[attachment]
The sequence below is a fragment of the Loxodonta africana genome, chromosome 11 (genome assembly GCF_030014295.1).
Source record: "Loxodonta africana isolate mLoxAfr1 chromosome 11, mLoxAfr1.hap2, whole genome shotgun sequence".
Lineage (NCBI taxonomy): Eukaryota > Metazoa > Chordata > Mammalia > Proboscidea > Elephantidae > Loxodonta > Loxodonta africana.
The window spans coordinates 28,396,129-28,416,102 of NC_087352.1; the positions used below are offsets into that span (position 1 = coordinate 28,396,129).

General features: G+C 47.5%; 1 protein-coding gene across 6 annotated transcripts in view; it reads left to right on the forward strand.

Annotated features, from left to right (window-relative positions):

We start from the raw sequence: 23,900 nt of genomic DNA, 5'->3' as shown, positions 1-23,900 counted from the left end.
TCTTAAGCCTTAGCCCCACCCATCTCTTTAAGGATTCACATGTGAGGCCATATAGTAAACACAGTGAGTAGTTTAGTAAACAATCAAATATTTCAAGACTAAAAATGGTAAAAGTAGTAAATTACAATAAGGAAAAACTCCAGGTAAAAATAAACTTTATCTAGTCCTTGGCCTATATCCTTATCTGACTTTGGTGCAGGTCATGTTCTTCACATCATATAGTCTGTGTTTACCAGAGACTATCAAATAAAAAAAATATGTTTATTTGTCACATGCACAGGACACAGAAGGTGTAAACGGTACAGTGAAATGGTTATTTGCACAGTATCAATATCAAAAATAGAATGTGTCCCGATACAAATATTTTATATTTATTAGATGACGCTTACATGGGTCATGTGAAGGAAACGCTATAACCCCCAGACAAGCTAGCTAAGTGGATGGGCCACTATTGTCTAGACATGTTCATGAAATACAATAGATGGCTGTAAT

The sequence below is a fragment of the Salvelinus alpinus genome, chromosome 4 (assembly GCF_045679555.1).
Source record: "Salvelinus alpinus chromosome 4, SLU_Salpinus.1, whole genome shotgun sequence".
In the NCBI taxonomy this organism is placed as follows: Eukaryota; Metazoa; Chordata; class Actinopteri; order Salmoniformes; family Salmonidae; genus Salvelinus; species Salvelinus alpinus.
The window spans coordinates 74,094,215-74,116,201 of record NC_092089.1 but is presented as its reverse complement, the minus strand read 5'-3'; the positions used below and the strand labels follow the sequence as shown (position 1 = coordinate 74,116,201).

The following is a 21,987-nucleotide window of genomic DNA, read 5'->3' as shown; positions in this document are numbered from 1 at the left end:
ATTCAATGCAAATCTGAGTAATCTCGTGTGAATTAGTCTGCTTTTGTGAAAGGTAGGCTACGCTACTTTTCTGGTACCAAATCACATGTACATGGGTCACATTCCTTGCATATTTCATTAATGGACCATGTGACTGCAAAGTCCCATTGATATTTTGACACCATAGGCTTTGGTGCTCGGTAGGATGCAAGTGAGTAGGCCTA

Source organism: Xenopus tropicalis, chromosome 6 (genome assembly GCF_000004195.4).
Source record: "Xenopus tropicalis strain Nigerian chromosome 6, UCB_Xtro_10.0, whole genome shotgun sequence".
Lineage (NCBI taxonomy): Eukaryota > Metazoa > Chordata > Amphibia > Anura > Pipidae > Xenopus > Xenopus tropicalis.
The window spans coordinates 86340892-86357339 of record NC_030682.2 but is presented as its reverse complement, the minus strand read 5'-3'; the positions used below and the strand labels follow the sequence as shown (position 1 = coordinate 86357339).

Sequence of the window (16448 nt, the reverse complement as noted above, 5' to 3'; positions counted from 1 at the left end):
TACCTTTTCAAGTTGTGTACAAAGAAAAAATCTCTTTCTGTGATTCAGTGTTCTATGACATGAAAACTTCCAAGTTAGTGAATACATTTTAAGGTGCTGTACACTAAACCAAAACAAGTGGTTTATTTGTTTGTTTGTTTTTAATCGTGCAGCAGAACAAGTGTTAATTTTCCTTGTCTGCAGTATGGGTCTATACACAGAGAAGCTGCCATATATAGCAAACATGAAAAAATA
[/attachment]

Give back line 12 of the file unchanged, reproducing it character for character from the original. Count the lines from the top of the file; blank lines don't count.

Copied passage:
The window spans coordinates 74,094,215-74,116,201 of record NC_092089.1 but is presented as its reverse complement, the minus strand read 5'-3'; the positions used below and the strand labels follow the sequence as shown (position 1 = coordinate 74,116,201).